4. Follow the same procedure for “Vegetable Stew”. Possible discussion questions include:

  • What is different about how this poem uses personification compared to the first poem?
  • Why do you think the author chose to have the tomato talk?
  • What kinds of descriptive words does the author use? Why do you think the author uses these words?
5. Read and discuss “Garden Lullaby”. Possible questions for discussion include:

  • What are the author’s feelings toward night?
  • What does the author want the audience to do?
  • How does personification help the author make her point?
  • What do you notice about the language the author uses to describe this time of day? How does the author use repetition to make her point?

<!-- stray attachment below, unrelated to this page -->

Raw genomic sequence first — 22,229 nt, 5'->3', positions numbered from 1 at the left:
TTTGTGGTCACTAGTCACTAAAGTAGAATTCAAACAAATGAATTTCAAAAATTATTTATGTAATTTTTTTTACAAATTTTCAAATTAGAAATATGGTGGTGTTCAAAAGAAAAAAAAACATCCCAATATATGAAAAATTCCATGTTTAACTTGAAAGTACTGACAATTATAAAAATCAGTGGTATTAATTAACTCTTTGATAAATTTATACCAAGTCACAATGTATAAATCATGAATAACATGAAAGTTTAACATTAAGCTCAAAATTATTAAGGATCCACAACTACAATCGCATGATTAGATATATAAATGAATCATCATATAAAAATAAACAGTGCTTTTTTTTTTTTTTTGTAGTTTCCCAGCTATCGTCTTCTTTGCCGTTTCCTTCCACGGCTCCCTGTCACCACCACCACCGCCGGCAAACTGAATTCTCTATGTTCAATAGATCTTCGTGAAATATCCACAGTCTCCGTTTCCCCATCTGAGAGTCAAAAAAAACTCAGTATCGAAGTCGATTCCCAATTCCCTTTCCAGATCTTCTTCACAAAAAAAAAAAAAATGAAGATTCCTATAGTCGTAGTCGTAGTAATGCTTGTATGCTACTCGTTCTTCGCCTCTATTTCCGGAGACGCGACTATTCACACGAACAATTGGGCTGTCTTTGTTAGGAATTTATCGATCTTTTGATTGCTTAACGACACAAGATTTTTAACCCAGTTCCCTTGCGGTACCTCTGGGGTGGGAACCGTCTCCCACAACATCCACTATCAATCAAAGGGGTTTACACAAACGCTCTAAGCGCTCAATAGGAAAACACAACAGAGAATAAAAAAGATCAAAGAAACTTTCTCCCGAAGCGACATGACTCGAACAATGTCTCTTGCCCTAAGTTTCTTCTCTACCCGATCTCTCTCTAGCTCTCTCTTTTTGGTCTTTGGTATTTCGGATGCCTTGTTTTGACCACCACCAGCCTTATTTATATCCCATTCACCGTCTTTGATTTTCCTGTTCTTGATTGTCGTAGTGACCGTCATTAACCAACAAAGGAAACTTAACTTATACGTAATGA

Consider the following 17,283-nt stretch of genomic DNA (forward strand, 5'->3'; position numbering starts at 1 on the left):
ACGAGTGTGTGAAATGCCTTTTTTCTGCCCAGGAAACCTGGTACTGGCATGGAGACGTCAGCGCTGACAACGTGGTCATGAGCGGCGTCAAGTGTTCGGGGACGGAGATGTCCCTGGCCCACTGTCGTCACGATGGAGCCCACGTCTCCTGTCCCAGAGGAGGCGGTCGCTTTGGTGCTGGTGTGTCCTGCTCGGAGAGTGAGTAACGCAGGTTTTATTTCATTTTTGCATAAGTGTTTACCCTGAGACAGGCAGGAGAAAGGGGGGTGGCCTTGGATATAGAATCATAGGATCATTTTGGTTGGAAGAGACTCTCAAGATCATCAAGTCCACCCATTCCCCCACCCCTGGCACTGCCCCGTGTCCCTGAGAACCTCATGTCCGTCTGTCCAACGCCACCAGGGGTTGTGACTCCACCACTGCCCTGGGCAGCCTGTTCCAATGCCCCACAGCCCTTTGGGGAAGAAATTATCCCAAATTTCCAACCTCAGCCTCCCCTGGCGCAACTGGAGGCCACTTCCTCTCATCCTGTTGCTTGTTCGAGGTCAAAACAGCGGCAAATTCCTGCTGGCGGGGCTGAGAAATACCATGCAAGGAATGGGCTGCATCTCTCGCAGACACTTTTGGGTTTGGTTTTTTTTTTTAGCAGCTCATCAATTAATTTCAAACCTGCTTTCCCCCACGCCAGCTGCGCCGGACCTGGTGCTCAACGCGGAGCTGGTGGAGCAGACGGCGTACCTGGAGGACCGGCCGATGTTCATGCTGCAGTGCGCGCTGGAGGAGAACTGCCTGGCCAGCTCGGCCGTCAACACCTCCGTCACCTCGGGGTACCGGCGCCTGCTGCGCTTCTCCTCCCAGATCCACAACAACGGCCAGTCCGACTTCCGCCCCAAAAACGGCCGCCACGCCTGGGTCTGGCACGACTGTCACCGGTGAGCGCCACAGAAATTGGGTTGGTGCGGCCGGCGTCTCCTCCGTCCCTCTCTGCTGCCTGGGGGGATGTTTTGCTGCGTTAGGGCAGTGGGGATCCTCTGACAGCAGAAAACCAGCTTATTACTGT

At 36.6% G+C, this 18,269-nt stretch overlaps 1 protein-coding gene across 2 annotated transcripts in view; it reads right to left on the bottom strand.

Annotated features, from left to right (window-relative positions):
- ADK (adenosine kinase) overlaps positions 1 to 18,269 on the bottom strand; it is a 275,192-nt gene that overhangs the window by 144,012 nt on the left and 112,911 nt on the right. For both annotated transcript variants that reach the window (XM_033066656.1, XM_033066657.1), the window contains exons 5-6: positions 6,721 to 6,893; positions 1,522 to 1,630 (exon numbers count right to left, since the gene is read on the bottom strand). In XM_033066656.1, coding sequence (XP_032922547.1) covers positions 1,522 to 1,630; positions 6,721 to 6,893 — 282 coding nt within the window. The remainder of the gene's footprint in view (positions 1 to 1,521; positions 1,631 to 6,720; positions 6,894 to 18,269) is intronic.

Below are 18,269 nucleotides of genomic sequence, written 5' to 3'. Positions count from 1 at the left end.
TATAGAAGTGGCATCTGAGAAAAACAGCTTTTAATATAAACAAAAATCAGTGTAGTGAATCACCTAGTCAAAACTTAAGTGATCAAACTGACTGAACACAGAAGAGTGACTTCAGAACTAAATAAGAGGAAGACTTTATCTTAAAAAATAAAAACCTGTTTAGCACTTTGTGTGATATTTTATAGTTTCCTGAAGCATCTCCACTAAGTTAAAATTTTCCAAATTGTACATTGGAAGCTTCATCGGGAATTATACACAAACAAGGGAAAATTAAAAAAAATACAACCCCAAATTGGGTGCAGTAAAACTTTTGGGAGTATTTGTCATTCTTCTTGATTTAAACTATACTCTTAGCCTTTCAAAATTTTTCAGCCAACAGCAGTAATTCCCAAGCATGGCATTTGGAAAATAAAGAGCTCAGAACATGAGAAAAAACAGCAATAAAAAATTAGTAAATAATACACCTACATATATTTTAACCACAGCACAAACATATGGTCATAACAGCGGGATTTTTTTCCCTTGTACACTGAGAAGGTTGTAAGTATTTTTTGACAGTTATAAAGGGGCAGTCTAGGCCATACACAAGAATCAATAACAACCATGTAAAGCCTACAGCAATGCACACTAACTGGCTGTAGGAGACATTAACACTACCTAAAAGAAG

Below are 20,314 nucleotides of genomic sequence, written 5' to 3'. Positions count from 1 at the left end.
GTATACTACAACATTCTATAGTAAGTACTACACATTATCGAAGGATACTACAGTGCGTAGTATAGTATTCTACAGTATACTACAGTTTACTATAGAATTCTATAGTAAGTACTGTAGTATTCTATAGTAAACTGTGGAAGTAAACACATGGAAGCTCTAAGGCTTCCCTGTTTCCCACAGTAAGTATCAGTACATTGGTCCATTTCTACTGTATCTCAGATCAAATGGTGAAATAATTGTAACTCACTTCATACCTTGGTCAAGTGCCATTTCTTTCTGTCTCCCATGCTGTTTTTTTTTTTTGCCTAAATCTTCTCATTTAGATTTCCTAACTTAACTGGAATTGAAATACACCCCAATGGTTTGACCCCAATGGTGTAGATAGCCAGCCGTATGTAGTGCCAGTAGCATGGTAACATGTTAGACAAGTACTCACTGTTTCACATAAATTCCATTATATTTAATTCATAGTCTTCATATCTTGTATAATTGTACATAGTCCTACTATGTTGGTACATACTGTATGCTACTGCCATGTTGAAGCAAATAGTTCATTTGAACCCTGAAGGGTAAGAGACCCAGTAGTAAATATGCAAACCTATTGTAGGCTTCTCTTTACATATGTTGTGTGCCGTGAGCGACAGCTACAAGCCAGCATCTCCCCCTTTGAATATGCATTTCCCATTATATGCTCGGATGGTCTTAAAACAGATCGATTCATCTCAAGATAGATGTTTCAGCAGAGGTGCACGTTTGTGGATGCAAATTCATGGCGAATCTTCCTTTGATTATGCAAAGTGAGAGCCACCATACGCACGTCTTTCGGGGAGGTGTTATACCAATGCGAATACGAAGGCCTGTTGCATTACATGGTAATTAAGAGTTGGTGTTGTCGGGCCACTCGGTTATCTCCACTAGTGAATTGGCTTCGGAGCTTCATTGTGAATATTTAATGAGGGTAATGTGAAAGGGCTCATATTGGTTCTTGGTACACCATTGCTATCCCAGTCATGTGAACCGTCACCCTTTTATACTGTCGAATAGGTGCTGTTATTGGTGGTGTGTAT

6. Ask students to compare and contrast the three poems. Some suggested questions are as follows:

  • What are the different moods of each poem?
  • What are the different types of words and patterns that each poem uses?
  • Which poem do you like the best? Why?

 

Explore  (Day 2)

  1. Write “Verbs” on the top of one piece of chart paper and “Nouns” at the top of another. Have these on display next to the copies of the poems you read in Session 1. If you have recorded student responses to the discussion questions, have these posted as well. Have students read each of the three poems aloud and ask for volunteers to remind the class what personification is and how these poems make use of it.
  2. Ask students to look at the types of things that these three poems are about. What nouns do they notice? What does the poet choose to personify? What kinds of words does the author  use to do this?
  3. Keeping the poems in front of the students, ask them to suggest nouns and verbs they think might work well in writing a poem that uses personification. Write their responses on the chart papers labeled “Nouns” and “Verbs.” Try to generate at least 20 nouns and 20 verbs; the more words students list, the more options they will have in writing their own poems.